The Shifting Competitive Landscape: A New Breed of Industry Challengers

An SMA Research Brief

Denise Garth, Partner
Publication Date:
August 28, 2014
Number of Pages:
$995.00 USD

Historically, the insurance industry has assessed its competition by looking at those companies within the industry that directly compete and sell in the same market segments, offer similar products, use the same distribution channels, or have similar market size. But, in today’s fast-changing digital economy, this approach has become outdated, and insurers are being blindsided by new challengers and competitors from outside the industry. New challengers may not compete directly by offering and underwriting insurance – they are competing in new ways to capture customer relationship, loyalty, pocketbook, and much more through innovative offerings, engagement, and business models. Where are all of these coming from? This new breed of competitors is coming out of the technology and Silicon Valley companies.

There have been numerous articles and blogs regarding the potential of companies like Google, Apple, Amazon, eBay, and other technology companies entering the insurance space, fueling speculation, concern, and for some, even fear. As a result, centuries-old industries and the companies within them are feeling the pressure to reimagine themselves, and insurance is one of them.  

The influence and impact of these technology and Silicon Valley companies is only beginning. Insurance companies are beginning to pale in comparison. In the research brief, we identified 10 challengers and discussed key business attributes that show the contrasts between these technology companies and insurers that are underpinning the rapid growth and influence of the challengers.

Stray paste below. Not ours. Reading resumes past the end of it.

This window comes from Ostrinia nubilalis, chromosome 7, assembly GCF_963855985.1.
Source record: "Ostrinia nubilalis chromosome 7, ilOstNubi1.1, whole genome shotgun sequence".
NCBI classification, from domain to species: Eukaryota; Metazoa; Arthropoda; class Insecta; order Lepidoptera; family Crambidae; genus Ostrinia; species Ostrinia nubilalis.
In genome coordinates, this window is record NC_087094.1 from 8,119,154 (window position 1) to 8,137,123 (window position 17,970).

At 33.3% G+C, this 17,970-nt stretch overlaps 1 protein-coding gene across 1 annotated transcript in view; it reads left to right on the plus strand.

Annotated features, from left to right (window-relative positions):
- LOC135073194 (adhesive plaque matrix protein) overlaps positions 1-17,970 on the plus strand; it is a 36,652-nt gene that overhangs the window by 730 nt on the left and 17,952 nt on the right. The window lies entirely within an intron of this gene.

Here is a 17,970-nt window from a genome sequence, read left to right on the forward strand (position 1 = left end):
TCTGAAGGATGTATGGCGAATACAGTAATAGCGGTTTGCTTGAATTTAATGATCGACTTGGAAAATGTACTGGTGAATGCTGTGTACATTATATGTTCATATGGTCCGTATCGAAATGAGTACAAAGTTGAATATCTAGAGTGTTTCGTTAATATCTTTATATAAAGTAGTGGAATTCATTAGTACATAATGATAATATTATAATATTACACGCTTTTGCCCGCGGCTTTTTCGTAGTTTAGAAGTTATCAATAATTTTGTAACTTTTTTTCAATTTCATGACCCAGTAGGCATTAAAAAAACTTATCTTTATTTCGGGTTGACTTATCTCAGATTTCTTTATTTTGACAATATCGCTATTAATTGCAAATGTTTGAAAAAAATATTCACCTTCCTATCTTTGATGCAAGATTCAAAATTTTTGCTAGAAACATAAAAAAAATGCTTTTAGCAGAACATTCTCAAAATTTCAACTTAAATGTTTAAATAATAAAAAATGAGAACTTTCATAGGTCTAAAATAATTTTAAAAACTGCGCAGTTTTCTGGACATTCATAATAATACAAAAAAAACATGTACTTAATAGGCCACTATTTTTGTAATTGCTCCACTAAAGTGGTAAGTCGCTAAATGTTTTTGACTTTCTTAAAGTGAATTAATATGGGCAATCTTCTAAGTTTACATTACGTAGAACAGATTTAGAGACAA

The Shifting Competitive Landscape: A New Breed of Industry Challenger answers the following questions:

  • What are the key business attributes that explain the differences between these technology companies and insurers, and that underpin the technology companies’ growth and influence?
  • Who do customers most engage with, using them as the hub of other relationships and engagement?
  • How do insurer strategies contrast with these challengers? 
  • Will insurers be product manufacturers, product underwriters, product distributors, service providers, or all of the above?
  • What are the implications and opportunities for insurance?
  • How should insurers respond?

Table of Contents

  • New Breed of Industry Challengers: Technology and Silicon Valley Companies 3
  • Disruption and Convergence 5
  • Insurance Industry Implications 10
  • SMA Call to Action 12
  • About the Research and Strategy Meets Action 14
  • Sources Cited 15